If there is one thing no genre director will ever turn down, it’s an offer to do a Stephen King adaptation. And that’s exactly what Rob Savage was offered. The Boogeyman, based on King’s short story of the same name, was originally supposed to go straight to streaming, but a strongly positive response from test screenings prompted Disney to release The Boogeyman in cinemas and for that, we should be grateful.
Differing ever so slightly from the source material, The Boogeyman follows the Harper family, still reeling from the loss of their matriarch. Dad Will (Chris Messina) is a therapist, who is unable to process his own grief. His two daughters Sadie (Sophie Thatcher) and Sawyer (Vivien Lyra Blair) have had to find their own ways of dealing with such a monumental loss.
Their lives take a terrifying turn when Lester Billings (David Dastmalchian) turns up at Will’s home practice without an appointment. Lester’s children have died inexplicably, both scared of a boogeyman hiding in their closets. It now seems that Lester might have brought the boogeyman with him, as both Sadie and Sawyer begin to see something in the darkness.
The biggest crutch The Boogeyman has to overcome is the rather conventional narrative. It’s a classic story that for the most part works great, even if it boils down to the overused grief = terror metaphor. The horror in The Boogeyman is exemplary; the titular monster is truly terrifying and Savage skillfully strikes a delicate balance between showing us just enough of it and not showing us so much the mystery disappears.
The cast, too, are on fantastic form. Messina, arguably the most underrated Chris in Hollywood, makes for a great leading man, even if the script, penned by Scott Beck, Bryan Woods and Mark Heyman, struggles to find him anything meaningful to do.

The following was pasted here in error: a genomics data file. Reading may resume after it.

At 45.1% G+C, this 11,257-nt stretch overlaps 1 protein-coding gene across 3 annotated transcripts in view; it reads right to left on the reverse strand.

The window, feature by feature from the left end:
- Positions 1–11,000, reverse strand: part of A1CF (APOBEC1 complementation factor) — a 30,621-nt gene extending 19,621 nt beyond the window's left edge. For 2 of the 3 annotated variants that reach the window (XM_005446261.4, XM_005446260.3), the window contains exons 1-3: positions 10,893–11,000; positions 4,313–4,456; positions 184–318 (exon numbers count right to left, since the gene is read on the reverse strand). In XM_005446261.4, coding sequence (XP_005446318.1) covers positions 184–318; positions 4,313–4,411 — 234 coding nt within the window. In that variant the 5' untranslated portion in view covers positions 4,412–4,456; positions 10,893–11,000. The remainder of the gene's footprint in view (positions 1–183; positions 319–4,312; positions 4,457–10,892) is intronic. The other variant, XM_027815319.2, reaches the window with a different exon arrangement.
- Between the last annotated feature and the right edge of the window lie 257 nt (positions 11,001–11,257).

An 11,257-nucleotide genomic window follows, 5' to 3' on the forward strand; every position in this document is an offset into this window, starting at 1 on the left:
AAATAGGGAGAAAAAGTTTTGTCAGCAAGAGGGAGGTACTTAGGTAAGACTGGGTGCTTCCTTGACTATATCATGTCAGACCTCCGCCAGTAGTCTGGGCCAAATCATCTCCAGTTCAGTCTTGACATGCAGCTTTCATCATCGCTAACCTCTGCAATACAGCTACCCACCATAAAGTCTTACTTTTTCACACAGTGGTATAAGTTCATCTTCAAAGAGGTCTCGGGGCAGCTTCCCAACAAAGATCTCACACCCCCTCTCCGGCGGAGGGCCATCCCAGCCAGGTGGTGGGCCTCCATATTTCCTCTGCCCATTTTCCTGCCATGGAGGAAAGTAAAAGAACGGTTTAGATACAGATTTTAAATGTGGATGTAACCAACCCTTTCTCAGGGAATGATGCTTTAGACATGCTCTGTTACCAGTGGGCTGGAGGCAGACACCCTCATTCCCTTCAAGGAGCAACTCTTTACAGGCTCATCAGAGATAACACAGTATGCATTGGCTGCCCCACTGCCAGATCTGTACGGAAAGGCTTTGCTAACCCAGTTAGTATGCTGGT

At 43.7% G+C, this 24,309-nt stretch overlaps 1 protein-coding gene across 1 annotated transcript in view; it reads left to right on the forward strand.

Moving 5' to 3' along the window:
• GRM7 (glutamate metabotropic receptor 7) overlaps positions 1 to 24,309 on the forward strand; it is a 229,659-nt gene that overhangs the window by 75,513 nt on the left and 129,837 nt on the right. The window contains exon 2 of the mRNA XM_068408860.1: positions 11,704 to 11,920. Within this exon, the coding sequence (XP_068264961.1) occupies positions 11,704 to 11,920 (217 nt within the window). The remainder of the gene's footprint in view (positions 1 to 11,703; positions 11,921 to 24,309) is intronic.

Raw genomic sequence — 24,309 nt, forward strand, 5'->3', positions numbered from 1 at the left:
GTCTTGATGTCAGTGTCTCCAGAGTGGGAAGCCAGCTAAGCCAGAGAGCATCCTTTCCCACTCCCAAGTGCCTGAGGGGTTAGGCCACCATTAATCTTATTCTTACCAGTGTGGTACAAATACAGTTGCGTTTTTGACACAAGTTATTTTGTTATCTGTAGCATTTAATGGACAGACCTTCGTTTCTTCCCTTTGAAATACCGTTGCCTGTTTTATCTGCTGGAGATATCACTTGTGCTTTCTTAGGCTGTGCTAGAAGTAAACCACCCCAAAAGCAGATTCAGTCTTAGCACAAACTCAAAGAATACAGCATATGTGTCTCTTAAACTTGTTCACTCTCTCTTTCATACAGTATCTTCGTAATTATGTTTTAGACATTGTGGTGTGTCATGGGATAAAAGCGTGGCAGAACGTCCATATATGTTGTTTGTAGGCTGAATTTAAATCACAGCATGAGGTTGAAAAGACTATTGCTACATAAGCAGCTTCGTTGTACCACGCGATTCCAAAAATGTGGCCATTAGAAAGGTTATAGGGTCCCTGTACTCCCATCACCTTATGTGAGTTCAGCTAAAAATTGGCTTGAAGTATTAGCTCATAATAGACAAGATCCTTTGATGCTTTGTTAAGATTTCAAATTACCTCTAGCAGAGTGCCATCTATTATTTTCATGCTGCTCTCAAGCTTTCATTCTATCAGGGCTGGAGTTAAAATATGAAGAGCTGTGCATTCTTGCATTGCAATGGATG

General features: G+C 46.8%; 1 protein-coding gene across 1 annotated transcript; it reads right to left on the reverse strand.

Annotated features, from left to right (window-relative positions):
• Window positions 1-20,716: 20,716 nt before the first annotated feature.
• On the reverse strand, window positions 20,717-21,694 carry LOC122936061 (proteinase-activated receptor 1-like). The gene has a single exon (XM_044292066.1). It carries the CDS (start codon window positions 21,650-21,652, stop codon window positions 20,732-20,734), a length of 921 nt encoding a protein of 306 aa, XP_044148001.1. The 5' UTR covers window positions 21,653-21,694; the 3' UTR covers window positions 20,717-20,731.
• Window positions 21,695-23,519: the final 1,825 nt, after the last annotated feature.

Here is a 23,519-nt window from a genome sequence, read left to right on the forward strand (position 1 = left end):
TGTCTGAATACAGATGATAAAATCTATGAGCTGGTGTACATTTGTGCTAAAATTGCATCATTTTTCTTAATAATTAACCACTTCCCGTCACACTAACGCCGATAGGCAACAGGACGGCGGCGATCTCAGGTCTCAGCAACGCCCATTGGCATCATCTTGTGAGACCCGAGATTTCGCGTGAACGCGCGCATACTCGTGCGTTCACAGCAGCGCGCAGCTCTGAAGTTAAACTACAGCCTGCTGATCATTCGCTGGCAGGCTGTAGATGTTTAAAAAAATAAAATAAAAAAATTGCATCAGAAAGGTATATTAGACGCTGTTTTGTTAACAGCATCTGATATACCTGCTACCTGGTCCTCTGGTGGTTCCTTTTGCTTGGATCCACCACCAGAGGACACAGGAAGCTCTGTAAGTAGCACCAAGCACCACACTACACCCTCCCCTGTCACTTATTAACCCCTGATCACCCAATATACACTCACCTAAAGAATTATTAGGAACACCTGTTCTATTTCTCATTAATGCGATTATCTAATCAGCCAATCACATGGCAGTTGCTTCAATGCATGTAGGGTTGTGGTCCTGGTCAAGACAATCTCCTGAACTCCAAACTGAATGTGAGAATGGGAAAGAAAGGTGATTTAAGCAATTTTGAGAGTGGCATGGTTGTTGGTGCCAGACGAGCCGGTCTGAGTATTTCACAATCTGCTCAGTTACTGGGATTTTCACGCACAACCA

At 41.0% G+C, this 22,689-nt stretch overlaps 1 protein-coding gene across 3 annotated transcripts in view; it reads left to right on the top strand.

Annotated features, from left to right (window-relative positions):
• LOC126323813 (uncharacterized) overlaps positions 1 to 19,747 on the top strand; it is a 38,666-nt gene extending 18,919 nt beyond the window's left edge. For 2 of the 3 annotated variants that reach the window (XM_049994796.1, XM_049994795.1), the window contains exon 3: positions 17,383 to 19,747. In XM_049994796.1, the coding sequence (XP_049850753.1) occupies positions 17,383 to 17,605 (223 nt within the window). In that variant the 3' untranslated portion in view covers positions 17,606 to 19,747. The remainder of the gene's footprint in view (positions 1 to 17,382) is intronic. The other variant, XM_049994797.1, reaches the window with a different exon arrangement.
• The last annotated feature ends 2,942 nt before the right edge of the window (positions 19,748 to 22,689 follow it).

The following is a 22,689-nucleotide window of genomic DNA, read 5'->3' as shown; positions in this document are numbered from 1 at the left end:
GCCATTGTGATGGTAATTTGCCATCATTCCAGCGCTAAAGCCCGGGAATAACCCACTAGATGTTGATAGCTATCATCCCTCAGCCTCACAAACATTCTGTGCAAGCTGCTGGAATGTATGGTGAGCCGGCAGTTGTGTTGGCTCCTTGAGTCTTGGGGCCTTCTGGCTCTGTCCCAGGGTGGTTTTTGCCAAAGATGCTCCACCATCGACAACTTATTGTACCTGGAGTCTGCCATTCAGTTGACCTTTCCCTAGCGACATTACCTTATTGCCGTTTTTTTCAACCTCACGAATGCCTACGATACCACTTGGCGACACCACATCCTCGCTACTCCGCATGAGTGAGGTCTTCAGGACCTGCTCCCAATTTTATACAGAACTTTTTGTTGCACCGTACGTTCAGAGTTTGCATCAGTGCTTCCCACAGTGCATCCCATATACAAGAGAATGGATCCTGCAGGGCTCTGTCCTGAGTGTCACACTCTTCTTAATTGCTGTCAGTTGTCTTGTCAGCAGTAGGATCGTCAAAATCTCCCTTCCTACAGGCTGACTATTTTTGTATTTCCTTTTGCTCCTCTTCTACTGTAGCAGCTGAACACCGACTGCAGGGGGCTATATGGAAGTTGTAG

Ultimately, The Boogeyman focuses more on Sadie and her grief. Thatcher, best known for her role in Yellowjackets, is emotionally open and vulnerable throughout the film, making it easy to relate to her. But the real star is the young Vivien Lyra Blair. She was wonderful as a young Princess Leia in Obi-Wan Kenobi, but The Boogeyman will hopefully make her into a full-fledged star. Clutching a moon-shaped lamp in most scenes, Blair communicates the sheer terror effectively.
Arguably, The Boogeyman feels a lot slicker, more polished than Savage’s previous films, Host and Dashcam. This may be because of the increased budget and production value, but it’s hard not to miss the visceral horror and scrappiness of his previous work.
The Boogeyman also has an uphill battle to fight among horror fans. In the US, it’s released with a PG-13 rating, meaning anyone over 13 can watch the film. This is great news for younger horror enthusiasts and there is plenty of exciting horror to be found in The Boogeyman, but it does limit the amount of gore and threat the film can go for.
It’s not that The Boogeyman isn’t scary. It’s creepy and the monster design is superb, but the film can’t always sustain the tension or intensity Savage is more than capable of creating. The horror works better than the overly familiar family drama does, but it often feels cut short.
The film is helped tremendously by its sound design. Every noise feels guttural and scary, amplifying the sense that something is just waiting to pounce in the darkness. Every jump scare is meticulously crafted by Savage and very effective. The Boogeyman is the perfect gateway to horror, full of ambience and a great monster but it would have benefited from a slightly more inventive script.
The Boogeyman is in cinemas 2 June.